In those years, with growing sensitivity in the U.S. to civil rights, the Sisters were hesitant to hire local women to assist them with household duties. ABOVE: Clementine with her husband, Justin..

ABOVE: LEFT TO RIGHT: Will, Thierry, Grace, Maman Marie holding Loic (N'Kongsamba)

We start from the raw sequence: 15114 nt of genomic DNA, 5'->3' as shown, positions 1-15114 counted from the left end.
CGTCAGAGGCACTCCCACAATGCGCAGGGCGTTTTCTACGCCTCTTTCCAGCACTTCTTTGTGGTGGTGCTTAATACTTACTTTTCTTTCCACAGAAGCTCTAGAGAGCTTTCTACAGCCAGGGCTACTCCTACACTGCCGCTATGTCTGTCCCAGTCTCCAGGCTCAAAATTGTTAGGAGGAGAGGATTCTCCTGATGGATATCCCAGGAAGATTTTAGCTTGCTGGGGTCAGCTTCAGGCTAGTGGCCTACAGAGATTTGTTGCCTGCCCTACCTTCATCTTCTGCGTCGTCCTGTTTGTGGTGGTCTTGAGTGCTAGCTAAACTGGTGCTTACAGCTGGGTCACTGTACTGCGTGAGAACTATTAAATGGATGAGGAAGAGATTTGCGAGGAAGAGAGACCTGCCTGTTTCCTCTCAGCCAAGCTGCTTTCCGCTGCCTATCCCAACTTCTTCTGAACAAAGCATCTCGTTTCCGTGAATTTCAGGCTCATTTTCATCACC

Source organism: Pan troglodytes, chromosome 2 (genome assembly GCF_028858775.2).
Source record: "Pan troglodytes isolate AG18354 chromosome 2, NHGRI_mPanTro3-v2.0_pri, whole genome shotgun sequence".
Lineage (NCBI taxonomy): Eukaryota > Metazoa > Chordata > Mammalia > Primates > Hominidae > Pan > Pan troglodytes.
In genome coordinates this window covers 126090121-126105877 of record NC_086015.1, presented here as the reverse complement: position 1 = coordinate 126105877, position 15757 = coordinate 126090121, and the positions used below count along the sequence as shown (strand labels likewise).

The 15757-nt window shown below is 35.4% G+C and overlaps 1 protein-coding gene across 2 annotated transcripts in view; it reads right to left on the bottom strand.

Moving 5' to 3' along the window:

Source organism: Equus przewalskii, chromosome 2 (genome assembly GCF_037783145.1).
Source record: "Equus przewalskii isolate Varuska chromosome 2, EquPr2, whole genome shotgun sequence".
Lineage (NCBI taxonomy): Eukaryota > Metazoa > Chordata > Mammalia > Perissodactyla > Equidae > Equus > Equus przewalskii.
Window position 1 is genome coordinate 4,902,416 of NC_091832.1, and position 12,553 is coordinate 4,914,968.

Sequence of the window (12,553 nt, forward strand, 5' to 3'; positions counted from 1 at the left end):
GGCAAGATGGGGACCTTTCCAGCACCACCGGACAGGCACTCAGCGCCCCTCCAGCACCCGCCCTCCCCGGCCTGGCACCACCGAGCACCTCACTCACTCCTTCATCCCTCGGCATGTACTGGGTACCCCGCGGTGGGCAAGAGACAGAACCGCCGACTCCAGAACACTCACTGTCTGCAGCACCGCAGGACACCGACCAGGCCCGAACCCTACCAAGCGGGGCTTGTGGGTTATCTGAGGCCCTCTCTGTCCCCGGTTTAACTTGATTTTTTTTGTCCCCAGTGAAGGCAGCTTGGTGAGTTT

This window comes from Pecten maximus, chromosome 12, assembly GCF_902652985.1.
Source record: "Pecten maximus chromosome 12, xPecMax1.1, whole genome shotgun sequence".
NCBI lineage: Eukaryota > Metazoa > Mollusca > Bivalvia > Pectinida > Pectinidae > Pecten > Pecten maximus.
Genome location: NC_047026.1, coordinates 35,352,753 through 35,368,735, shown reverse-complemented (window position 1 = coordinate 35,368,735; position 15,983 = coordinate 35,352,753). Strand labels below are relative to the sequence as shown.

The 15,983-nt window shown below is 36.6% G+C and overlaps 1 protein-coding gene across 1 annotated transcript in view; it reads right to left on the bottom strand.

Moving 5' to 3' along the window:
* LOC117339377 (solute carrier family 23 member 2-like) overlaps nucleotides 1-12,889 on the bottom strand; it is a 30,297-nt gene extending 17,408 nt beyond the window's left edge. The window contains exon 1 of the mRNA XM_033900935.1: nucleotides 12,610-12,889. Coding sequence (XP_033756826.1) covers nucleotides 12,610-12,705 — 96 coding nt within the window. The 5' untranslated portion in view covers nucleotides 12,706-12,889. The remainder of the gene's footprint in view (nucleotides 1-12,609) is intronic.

Why this theme for the 2020 Province Assembly? Why this logo? Clarity and conviction is a quick answer to these questions. It is abundantly clear that our province, indeed our entire congregation, is in a process of evolution. And we are firm in our conviction that this process, like earlier chapters in our story, will carry blessing. The immediate congregation context of our Assembly was the March 2019 Enlarged General Council where reflection on our reality, a young and growing population in the south, an older, diminishing one in the north, with the congregation’s financial strength in the north and its greater need in the south, led us to initiate a congregation-wide process of restructuring. There’s no doubt that the US Province is in the northern “half” of our congregation and so our reality within the larger congregation and its mission focused this year’s summer Assembly. Our keynoter was Sister Mary Hughes, OP, who is the Director of Transitional Services for the Leadership Conference of Women Religious. Mary’s title captures her mission: to work with religious congregations, provinces, and monasteries facing major transition in their life and ministry. We certainly fit that description! Mary’s presentation reminded us that religious life re-invents itself approximately every 500 years and that is exactly what is going on right now. Each form persists in a simpler, smaller form as the new emerges and leaves a legacy the new carries forward. And so there are still monasteries throughout the Catholic world but not in the number they existed before the Middle Ages and their valuing of solitude and a regular rhythm of prayer persist in all forms of religious life. Our form, the apostolic congregations addressing unmet needs for education, health care, social service and faith formation, began to emerge in the 17th century. It is changing dramatically, but it will continue and it will leave a legacy to the new that is slowly emerging … it’s a matter of blessings from generation to generation! What will be our blessing to the next expression of religious life? The thirst for social justice? The struggle against racism? The gift of the feminist perspective? Think of your experience of Holy Union Sisters and other women religious in congregations like ours. How would you name our legacy/blessing?